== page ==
The Summary Innovation Index (SII) is a tool used by the European Commission to assess the innovativeness of European Union member states. The aim of the SII is to monitor progress in innovation and support innovation policies within the EU.
The key features of the Summary Innovation Index are as follows:
Multidimensionality: The SII considers various aspects of innovativeness. It assesses factors such as research and development expenditures, human resources in science and technology, innovative activities in the business sector, venture capital investments, intersectoral collaboration, and the innovativeness of small and medium-sized enterprises.
Comparability: The index enables the comparison of innovativeness outcomes among EU member states. It serves as an important tool for the European Commission to identify best practices and areas that require further development.
Timeliness of data: The SII utilizes the latest available statistical data, including data from Eurostat, survey research, scientific reports, and other sources, to reflect the actual state of innovativeness in member states.
Indicator-based approach: The SII comprises several indicators of innovativeness, which are aggregated to obtain an overall score. These indicators include research and development expenditures, scientific publications, patents, innovation in businesses, access to innovation financing, and scientific-industrial collaboration.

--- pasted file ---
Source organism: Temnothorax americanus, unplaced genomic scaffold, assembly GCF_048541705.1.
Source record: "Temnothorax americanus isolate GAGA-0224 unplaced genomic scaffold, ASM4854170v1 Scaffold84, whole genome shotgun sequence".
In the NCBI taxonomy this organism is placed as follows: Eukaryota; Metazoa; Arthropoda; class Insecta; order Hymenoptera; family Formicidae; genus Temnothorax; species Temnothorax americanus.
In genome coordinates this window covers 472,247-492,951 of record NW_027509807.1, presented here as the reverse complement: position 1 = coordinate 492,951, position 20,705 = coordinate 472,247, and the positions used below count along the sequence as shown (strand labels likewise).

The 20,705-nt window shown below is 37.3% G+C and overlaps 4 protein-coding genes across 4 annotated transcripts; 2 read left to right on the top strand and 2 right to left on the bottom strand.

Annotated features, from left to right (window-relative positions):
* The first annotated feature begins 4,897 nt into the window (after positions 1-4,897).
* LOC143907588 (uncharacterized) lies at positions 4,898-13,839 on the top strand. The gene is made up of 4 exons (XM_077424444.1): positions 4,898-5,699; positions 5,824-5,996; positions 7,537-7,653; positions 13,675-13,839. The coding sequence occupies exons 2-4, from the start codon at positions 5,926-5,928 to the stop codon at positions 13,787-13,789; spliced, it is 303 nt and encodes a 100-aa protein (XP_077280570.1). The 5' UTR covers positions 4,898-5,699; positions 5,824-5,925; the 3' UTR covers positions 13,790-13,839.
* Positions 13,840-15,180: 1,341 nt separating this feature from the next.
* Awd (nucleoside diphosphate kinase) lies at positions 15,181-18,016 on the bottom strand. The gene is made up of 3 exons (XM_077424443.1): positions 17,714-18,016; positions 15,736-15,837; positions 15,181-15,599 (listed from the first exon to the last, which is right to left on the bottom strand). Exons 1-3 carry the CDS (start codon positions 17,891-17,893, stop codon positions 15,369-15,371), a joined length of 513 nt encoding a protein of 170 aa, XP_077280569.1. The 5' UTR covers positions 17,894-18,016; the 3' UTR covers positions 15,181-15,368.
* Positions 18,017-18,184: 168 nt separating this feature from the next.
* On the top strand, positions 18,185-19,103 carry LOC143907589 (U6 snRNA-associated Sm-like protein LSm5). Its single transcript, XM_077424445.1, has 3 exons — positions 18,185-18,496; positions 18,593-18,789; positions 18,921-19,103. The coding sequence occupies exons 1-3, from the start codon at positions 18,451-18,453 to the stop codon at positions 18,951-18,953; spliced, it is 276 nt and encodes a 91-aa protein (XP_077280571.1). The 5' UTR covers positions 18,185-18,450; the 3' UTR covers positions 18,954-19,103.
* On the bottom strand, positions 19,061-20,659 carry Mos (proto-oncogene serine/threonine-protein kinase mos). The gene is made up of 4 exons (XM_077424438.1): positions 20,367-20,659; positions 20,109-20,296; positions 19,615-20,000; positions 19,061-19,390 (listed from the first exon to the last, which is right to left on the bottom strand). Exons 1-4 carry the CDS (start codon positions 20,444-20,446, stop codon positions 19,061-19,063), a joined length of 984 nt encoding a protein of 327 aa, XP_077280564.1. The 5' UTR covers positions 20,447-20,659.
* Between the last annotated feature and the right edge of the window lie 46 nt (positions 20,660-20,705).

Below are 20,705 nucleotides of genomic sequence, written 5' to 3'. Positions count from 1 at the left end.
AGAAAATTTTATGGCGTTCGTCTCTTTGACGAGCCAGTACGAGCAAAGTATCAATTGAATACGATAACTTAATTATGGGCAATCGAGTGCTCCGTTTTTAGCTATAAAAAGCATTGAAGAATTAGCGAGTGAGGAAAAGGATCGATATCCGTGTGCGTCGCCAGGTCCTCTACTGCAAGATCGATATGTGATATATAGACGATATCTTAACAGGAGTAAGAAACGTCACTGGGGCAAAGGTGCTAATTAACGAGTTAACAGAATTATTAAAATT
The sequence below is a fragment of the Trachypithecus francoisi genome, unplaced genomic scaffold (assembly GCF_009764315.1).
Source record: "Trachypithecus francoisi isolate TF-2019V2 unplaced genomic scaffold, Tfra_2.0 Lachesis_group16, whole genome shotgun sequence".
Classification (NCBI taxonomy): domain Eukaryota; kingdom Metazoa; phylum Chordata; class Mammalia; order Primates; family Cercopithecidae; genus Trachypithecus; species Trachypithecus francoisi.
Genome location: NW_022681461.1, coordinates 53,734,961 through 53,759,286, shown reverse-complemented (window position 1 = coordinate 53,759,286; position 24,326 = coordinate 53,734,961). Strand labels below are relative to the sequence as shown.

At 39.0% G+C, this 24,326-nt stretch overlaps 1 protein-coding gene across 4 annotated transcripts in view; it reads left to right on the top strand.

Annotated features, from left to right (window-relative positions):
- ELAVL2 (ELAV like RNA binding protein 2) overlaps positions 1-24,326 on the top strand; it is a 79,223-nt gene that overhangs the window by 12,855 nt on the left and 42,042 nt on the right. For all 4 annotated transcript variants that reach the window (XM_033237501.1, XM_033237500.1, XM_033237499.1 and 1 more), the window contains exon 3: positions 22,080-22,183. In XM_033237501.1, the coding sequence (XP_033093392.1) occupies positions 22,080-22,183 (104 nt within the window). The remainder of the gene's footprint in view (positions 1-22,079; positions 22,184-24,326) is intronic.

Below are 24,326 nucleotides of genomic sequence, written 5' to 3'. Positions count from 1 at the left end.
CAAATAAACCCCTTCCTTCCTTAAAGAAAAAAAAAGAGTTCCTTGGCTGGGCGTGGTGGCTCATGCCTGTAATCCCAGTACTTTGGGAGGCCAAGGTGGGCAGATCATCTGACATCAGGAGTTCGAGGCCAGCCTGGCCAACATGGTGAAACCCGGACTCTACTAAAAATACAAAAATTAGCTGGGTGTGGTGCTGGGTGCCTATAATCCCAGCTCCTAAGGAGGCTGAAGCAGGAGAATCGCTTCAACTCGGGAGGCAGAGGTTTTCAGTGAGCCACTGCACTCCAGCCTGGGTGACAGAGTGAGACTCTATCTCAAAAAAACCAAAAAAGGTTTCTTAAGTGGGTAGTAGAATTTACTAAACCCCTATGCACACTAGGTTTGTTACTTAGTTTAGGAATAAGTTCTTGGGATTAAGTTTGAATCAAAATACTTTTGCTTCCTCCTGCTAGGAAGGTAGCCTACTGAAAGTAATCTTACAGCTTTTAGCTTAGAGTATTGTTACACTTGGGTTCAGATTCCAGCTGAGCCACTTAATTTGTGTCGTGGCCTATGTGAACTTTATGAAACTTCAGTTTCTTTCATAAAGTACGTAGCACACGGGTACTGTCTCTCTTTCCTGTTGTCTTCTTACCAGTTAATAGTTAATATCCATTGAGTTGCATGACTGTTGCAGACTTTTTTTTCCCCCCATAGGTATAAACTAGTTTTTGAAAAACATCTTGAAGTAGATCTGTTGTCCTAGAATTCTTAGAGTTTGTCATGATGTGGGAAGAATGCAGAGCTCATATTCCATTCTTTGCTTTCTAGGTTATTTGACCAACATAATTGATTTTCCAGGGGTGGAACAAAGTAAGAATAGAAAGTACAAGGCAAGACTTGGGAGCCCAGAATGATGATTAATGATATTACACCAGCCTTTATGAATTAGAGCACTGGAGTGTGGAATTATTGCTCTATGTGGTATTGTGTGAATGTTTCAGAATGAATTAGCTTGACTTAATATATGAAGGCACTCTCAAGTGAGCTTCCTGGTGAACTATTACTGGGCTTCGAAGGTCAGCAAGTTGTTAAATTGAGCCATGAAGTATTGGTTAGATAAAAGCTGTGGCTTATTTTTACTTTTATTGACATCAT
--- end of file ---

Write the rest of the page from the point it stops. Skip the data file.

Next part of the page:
Overall, the Summary Innovation Index serves as a valuable tool for monitoring innovativeness progress at the EU level and supporting the identification of areas that require policy support and investment in research and development. It plays a crucial role in promoting competitiveness and sustainable development within Europe.
Step 1: Setting reference years
For each indicator, a reference year is identified for all countries based on data availability for all those countries for which data availability is at least 75%. For most indicators, this reference year lags one or two years behind the year in which the EIS is published.
Step 2: Imputing for missing values
Reference year data are then used for “2022”, etc. If data for a year-in-between are not available, missing values are replaced with the value for the previous year. If data are not available at the beginning of the time series, missing values are replaced with the next available year. The following examples clarify this step and show how ‘missing’ data are imputed. If data are missing for all years, no data will be imputed (the indicator will not contribute to the Summary Innovation Index).
Step 3: Identifying and replacing outliers
Chauvenet’s Criterion in statistical theory is used to determine outliers. Positive outliers are identified as those country scores which are higher than the mean across all countries plus twice the standard deviation. Negative outliers are identified as those country scores which are smaller than the mean across all countries minus twice the standard deviation. These outliers are replaced by the respective maximum and minimum values observed over all the years and all countries excluding the identified outliers. Table 5 summarises the outliers per indicator and year (negative outliers are shown in italics) for the full time series including imputed values. Years refer to the years for which raw data are available.
Table 5: Data availability by indicator
|Overview of positive and negative outliers||Positive / Negative outlier|
|1.1.1 New doctorate graduates in STEM||SI: 2013, 2016; CH: 2014-2020; UK 2018-2020|
|1.1.2 Percentage population aged 25-34 having completed tertiary education||LU: 2014-2021; RO: 2014-2021|